What Does the Law Say About Extreme Provocation?

Murder is considered to be the most serious criminal offence and comes with a maximum penalty of life imprisonment, which in NSW means that those who are found guilty can spend the rest of their lives in prison.

There are a number of different defences to murder charges, and provocation is currently considered a partial defence in legal terms.

If you are currently defending yourself against a charge of murder, and your criminal lawyer can prove that you were provoked, you can potentially have your murder charge reduced to manslaughter, which can come with a much less serious penalty.

This may change in the near future however with the introduction of a new amendment to NSW Parliament.

The proposed legislation to reduce the use of provocation as a partial defence in certain circumstances was introduced to parliament by Christian Democrat Reverend Fred Nile on March 5.

What does the law currently say about provocation?

Provocation is often used in the defence of murder charges, and if successful can lead to a reduction in charges from murder to manslaughter.

But there have been questions around what constitutes reasonable provocation, and whether the existing provocation laws put the blame for the accused’s lack of self-control onto the victim, rather than making them accept responsibility for their actions.

A recent controversial example of provocation being used as a defence was in the case of Sydney man Chamanjot Singh, who received a six-year sentence for manslaughter in 2012.

Singh brutally killed his wife after she told him she was in love with someone else and threatened to have him deported.

The community reaction to this case led to a parliamentary inquiry and a recommendation to have the defence of provocation amended or removed altogether.

Currently, the law surrounding provocation states that it can be used as a partial defence to murder charges in cases where the accused lost self-control due to any behaviour on the part of the victim, including grossly insulting words or gestures.

The conduct of the deceased needs to have been such that any reasonable person would have lost control under the circumstances and formed an intent to kill or inflict grievous bodily harm on the deceased.

This conduct doesn’t need to have taken place immediately before the act of when the murder happened.

There have been concerns about changing the existing law due to the possibility that it could lead to difficulties for domestic violence victims who may have been subject to years of ongoing abuse.

Removing the defence of provocation or limiting its effectiveness may limit defendants who suffered domestic violence in their ability to use provocation as a defence.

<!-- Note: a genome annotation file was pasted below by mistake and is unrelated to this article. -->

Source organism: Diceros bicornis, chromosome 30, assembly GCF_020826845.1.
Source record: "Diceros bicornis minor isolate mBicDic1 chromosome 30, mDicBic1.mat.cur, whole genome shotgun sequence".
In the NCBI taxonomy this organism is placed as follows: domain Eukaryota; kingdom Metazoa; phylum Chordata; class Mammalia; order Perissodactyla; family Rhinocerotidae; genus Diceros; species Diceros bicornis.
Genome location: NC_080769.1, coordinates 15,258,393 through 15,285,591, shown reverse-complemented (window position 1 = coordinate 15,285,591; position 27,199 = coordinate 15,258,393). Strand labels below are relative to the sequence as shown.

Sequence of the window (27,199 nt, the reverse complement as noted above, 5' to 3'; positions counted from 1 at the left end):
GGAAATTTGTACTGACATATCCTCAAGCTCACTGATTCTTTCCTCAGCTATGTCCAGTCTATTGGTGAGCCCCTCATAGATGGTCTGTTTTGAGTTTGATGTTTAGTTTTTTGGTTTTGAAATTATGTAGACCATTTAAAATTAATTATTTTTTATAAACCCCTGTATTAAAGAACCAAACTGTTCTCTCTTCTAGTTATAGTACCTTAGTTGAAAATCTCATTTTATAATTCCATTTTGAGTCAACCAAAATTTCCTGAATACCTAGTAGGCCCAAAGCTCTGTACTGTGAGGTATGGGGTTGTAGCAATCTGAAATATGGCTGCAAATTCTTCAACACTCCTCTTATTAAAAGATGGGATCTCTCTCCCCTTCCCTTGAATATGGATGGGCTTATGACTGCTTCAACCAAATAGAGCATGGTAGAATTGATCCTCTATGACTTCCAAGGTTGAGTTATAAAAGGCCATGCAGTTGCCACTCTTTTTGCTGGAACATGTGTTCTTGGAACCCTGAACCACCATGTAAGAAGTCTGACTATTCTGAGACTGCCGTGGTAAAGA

It is argued that this could lead to domestic violence victims being unfairly penalised and receiving overly harsh sentences.

What are the proposed changes?

The new amendment is intended to reduce the use of this defence for offences committed out of jealousy or lack of self-control by amending the use of provocation to ‘extreme’ provocation.

Under the proposed changes, extreme provocation can only be used in cases where the deceased committed a serious indictable offence prior to their death.

In order to be able to use a defence of provocation under the new amendment, defendants will also have to be able to prove that in addition to committing a serious indictable offence which caused them to lose self-control, the deceased’s conduct was such that a reasonable person would have lost control and formed an intent to murder or inflict grievous bodily harm on the deceased.

The provocation doesn’t need to have taken place immediately before the act or omission which caused the death of the victim.

It is believed that these amendments will still allow victims of domestic violence and ongoing abuse to successfully use extreme provocation as a defence, while limiting its use in other areas.

These changes are intended to remove the use of provocation in situations of infidelity or a relationship break up, and also to remove its use in cases involving non-violent sexual advances from someone of the same sex or opposite sex.

It will also no longer be possible to use intoxication as a defence unless it was not self-induced.

These changes are expected to be supported by the Legislative Assembly, and are believed to reflect current community standards and values.

previous post: S58 of the Crimes Act: What Happens if I am Charged with Assaulting an Officer?

next post: What is the Pro Bono Scheme?

Author Image

About Ugur Nedim

Ugur Nedim is an Accredited Specialist Criminal Lawyer and Principal at Sydney Criminal Lawyers, Sydney's leading firm of criminal and traffic defence lawyers.
  • (will not be published)

XHTML: You can use these tags: <a href="" title=""> <abbr title=""> <acronym title=""> <b> <blockquote cite=""> <cite> <code> <del datetime=""> <em> <i> <q cite=""> <s> <strike> <strong>